But did North Korea really test the bomb? The verdict isn't yet in. The recent test might have been just a lot of TNT, or it could have been a very small weapon tested unsuccessfully. However, from North Korea's point of view, the perception of deterrence is more important than the reality. It wants to prevent an attack. If the United States and others are scared off by empty underground caverns – like Kumchang-ri in 1999 – or by a whole lot of dynamite, so much the cheaper.

To Strike or Not to Strike

Will an attack on North Korea be the administration's October surprise? The rally-around-the-flag effect of bombing North Korea would be overwhelmed by the sheer scope of the immediate consequences, not to mention the longer-term blowback. The Bush administration has insisted on keeping all options on the table, even though the Pentagon has made it clear that a military strike against North Korea would lead to retaliatory attacks that would kill tens of thousands of U.S. and South Korean soldiers and civilians. The Pentagon has also confessed that it would have great difficulty eliminating the dispersed nuclear facilities in North Korea.

For military, economic, and electoral reasons, it doesn't make sense for the Bush administration to launch an attack against any country at this moment. Alas, the administration seems to be singing only one tune these days, that old Talking Heads favorite: "Stop Making Sense." The administration ignored the top-level Pentagon advice on Iraq. It could do so again with North Korea.

If the military option is not really on the table, the Bush administration is running out of choices. It is unveiling a new set of financial sanctions and wants inspections on all cargo going in and out of North Korea. But Pyongyang, while not exactly reveling in its isolation of late, is accustomed to being the odd man out. Kim Jong-Il's regime endured several famine years; perhaps it calculates that two more cold-shoulder years from the Bush administration are survivable.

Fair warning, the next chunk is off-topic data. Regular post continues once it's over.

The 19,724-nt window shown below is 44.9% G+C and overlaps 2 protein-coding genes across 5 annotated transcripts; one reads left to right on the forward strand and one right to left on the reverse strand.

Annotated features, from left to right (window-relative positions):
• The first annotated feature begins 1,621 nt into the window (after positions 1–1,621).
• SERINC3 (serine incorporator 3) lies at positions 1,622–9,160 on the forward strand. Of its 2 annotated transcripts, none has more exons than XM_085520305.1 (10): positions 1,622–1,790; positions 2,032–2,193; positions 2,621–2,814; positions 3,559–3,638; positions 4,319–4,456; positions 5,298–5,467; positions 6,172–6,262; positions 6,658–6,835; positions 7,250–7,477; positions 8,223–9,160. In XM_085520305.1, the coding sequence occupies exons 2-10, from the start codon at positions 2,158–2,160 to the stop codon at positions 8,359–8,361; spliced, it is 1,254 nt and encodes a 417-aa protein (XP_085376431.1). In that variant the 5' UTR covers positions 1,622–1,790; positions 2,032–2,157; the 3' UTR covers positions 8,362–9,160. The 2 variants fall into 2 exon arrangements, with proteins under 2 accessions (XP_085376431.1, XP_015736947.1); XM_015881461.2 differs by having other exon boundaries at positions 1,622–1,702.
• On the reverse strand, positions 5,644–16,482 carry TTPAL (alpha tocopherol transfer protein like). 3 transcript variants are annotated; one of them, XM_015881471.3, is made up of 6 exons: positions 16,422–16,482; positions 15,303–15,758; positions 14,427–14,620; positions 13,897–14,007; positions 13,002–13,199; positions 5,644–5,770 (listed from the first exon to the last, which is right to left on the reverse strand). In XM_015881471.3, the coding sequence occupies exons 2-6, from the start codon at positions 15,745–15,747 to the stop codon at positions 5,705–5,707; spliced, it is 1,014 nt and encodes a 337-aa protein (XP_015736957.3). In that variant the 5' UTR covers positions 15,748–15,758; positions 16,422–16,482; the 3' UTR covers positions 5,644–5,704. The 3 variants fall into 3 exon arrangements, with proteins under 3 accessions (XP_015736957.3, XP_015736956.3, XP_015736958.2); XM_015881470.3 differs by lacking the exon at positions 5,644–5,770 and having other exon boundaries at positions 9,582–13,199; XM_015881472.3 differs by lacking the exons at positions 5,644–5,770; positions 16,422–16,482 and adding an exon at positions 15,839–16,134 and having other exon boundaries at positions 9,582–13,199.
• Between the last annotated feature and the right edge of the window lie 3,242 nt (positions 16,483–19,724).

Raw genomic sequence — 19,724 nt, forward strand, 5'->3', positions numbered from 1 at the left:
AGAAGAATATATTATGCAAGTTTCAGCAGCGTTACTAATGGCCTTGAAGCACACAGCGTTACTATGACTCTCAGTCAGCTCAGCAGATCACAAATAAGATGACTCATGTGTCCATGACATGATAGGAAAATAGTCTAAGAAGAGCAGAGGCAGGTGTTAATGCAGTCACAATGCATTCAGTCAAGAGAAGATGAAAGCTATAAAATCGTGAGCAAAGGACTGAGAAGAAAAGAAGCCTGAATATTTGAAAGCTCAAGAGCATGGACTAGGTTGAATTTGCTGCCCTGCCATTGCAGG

For some in the Bush administration, the nuclear test is cause for celebration. The coterie around Dick Cheney rejoices at the growing divide between North Korea and China, the more aggressive military and foreign policy of Japan, and the compromised efforts of South Korea to engage the North. The nuclear test is the most effective argument the Cheney crowd can use to defeat calls for diplomacy. An amplified North Korean threat works wonders on Capitol Hill and with our allies to push missile defense, more military spending, and the like.

But the recent test has not destroyed the diplomatic option. Pyongyang has reiterated its willingness to negotiate. It doesn't have much choice. A nuclear weapon can't feed its people or rebuild its factories.

The international community, through the UN, should by all means register its outrage at North Korea's act and translate that outrage into some concrete actions. But many years of sanctions haven't brought North Korea to its knees or back to the negotiating table. It's time for the Bush administration to make up for a half-decade of failed policies by talking seriously with Pyongyang, both bilaterally and multilaterally. Just inside the door, North Korea can still be persuaded to back out of the nuclear club.

(Foreign Policy in Focus)

 

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John Feffer is the author of North Korea, South Korea: U.S. Policy at a Time of Crisis and a regular contributor to Foreign Policy in Focus, from which this was reprinted with permission.